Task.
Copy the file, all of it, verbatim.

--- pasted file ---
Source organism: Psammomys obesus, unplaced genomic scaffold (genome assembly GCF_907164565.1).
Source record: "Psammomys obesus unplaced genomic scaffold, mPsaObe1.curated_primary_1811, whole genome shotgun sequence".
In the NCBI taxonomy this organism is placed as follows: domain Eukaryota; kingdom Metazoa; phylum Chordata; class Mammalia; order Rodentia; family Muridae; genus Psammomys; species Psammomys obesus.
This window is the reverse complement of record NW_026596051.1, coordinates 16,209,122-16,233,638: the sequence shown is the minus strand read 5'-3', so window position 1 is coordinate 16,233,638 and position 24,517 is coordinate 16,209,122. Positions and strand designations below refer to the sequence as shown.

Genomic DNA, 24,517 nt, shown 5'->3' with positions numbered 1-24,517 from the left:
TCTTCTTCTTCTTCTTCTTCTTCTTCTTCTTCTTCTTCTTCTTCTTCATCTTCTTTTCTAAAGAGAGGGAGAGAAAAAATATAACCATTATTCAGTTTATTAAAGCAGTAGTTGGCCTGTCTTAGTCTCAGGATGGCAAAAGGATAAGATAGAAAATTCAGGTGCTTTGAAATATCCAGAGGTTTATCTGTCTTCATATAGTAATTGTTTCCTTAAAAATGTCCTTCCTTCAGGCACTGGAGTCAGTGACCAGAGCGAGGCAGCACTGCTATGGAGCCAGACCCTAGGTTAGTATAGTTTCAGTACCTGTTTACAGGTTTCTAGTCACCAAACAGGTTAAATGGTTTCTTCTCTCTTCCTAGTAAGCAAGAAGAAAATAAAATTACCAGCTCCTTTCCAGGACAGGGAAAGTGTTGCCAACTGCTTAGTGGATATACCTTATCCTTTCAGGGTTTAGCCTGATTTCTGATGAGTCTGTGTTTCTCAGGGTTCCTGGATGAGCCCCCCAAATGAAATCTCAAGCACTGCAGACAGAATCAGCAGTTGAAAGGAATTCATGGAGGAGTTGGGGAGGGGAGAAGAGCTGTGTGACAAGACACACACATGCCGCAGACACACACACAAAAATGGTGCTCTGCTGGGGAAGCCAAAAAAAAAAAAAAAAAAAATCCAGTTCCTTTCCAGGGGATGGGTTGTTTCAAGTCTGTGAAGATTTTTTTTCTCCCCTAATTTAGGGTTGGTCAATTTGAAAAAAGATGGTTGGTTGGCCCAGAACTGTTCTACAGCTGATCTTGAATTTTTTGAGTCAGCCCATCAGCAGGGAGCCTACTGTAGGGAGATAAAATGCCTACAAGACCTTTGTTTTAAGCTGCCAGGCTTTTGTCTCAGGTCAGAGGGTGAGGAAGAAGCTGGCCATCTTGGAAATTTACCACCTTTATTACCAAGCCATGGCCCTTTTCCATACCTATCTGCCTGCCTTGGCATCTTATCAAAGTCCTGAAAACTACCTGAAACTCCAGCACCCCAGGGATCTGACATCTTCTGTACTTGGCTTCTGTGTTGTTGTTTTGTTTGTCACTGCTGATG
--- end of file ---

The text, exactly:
Source organism: Psammomys obesus, unplaced genomic scaffold (genome assembly GCF_907164565.1).
Source record: "Psammomys obesus unplaced genomic scaffold, mPsaObe1.curated_primary_1811, whole genome shotgun sequence".
In the NCBI taxonomy this organism is placed as follows: domain Eukaryota; kingdom Metazoa; phylum Chordata; class Mammalia; order Rodentia; family Muridae; genus Psammomys; species Psammomys obesus.
This window is the reverse complement of record NW_026596051.1, coordinates 16,209,122-16,233,638: the sequence shown is the minus strand read 5'-3', so window position 1 is coordinate 16,233,638 and position 24,517 is coordinate 16,209,122. Positions and strand designations below refer to the sequence as shown.

Genomic DNA, 24,517 nt, shown 5'->3' with positions numbered 1-24,517 from the left:
TCTTCTTCTTCTTCTTCTTCTTCTTCTTCTTCTTCTTCTTCTTCTTCATCTTCTTTTCTAAAGAGAGGGAGAGAAAAAATATAACCATTATTCAGTTTATTAAAGCAGTAGTTGGCCTGTCTTAGTCTCAGGATGGCAAAAGGATAAGATAGAAAATTCAGGTGCTTTGAAATATCCAGAGGTTTATCTGTCTTCATATAGTAATTGTTTCCTTAAAAATGTCCTTCCTTCAGGCACTGGAGTCAGTGACCAGAGCGAGGCAGCACTGCTATGGAGCCAGACCCTAGGTTAGTATAGTTTCAGTACCTGTTTACAGGTTTCTAGTCACCAAACAGGTTAAATGGTTTCTTCTCTCTTCCTAGTAAGCAAGAAGAAAATAAAATTACCAGCTCCTTTCCAGGACAGGGAAAGTGTTGCCAACTGCTTAGTGGATATACCTTATCCTTTCAGGGTTTAGCCTGATTTCTGATGAGTCTGTGTTTCTCAGGGTTCCTGGATGAGCCCCCCAAATGAAATCTCAAGCACTGCAGACAGAATCAGCAGTTGAAAGGAATTCATGGAGGAGTTGGGGAGGGGAGAAGAGCTGTGTGACAAGACACACACATGCCGCAGACACACACACAAAAATGGTGCTCTGCTGGGGAAGCCAAAAAAAAAAAAAAAAAAAATCCAGTTCCTTTCCAGGGGATGGGTTGTTTCAAGTCTGTGAAGATTTTTTTTCTCCCCTAATTTAGGGTTGGTCAATTTGAAAAAAGATGGTTGGTTGGCCCAGAACTGTTCTACAGCTGATCTTGAATTTTTTGAGTCAGCCCATCAGCAGGGAGCCTACTGTAGGGAGATAAAATGCCTACAAGACCTTTGTTTTAAGCTGCCAGGCTTTTGTCTCAGGTCAGAGGGTGAGGAAGAAGCTGGCCATCTTGGAAATTTACCACCTTTATTACCAAGCCATGGCCCTTTTCCATACCTATCTGCCTGCCTTGGCATCTTATCAAAGTCCTGAAAACTACCTGAAACTCCAGCACCCCAGGGATCTGACATCTTCTGTACTTGGCTTCTGTGTTGTTGTTTTGTTTGTCACTGCTGATG